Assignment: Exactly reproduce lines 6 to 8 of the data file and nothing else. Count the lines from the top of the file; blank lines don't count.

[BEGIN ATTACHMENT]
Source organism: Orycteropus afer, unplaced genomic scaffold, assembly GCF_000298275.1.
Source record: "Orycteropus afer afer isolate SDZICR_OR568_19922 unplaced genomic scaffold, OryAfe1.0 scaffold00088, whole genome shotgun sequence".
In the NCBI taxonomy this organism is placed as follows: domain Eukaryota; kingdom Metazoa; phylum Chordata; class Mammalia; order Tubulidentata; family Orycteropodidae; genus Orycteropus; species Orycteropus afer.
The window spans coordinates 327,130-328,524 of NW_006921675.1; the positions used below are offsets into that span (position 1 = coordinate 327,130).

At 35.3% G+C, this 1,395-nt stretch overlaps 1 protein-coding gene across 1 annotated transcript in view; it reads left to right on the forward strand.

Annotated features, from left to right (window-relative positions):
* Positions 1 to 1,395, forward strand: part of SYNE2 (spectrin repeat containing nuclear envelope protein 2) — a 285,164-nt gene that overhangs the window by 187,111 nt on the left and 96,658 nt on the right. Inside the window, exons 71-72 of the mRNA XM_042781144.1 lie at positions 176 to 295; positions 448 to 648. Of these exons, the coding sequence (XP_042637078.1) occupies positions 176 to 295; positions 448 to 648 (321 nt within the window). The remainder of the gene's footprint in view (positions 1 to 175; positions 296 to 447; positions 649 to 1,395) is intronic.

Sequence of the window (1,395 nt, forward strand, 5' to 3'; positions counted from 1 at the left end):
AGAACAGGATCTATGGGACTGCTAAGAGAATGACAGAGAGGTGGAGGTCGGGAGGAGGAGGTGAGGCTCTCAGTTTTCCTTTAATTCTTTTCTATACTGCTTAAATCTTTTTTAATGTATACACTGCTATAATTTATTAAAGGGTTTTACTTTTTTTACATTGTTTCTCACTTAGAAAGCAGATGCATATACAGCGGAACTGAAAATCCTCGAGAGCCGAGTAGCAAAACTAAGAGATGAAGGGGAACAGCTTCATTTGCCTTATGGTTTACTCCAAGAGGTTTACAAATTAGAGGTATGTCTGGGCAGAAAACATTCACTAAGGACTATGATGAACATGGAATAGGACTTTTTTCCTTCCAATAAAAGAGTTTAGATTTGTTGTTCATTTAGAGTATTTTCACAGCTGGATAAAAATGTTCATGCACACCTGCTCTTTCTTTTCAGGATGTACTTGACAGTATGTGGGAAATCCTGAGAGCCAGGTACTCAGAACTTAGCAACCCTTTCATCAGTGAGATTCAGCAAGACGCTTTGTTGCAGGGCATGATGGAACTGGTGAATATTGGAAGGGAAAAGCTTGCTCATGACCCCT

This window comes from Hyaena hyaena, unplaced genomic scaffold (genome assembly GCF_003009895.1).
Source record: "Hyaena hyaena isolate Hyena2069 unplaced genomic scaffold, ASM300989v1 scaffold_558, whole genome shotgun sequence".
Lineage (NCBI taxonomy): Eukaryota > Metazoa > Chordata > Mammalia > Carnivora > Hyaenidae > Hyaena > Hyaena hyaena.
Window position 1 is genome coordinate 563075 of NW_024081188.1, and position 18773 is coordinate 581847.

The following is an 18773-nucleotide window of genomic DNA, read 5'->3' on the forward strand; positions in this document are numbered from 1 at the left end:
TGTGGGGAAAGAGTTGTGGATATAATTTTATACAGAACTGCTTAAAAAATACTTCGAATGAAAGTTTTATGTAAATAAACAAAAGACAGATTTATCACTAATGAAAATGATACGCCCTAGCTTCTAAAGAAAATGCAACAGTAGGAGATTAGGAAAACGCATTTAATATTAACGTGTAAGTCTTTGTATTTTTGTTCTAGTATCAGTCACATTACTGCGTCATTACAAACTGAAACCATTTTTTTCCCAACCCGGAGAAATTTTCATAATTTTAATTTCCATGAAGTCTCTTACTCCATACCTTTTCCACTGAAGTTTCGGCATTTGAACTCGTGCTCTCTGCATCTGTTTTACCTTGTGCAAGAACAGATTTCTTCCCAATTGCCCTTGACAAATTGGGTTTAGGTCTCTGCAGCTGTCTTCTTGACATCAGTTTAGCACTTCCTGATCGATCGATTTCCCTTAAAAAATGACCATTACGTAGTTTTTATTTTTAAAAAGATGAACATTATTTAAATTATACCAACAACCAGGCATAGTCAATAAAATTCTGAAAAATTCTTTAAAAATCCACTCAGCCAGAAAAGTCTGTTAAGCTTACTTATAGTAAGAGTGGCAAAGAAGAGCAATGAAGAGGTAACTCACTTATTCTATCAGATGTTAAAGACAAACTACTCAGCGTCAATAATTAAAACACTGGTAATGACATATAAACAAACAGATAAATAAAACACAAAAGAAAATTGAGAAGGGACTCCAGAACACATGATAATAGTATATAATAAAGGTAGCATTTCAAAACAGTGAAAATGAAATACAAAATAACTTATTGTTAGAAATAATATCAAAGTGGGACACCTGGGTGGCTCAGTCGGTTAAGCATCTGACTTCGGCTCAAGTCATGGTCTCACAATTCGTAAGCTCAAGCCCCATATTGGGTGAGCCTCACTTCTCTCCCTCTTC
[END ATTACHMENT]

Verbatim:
Annotated features, from left to right (window-relative positions):
* Positions 1 to 1,395, forward strand: part of SYNE2 (spectrin repeat containing nuclear envelope protein 2) — a 285,164-nt gene that overhangs the window by 187,111 nt on the left and 96,658 nt on the right. Inside the window, exons 71-72 of the mRNA XM_042781144.1 lie at positions 176 to 295; positions 448 to 648. Of these exons, the coding sequence (XP_042637078.1) occupies positions 176 to 295; positions 448 to 648 (321 nt within the window). The remainder of the gene's footprint in view (positions 1 to 175; positions 296 to 447; positions 649 to 1,395) is intronic.

Sequence of the window (1,395 nt, forward strand, 5' to 3'; positions counted from 1 at the left end):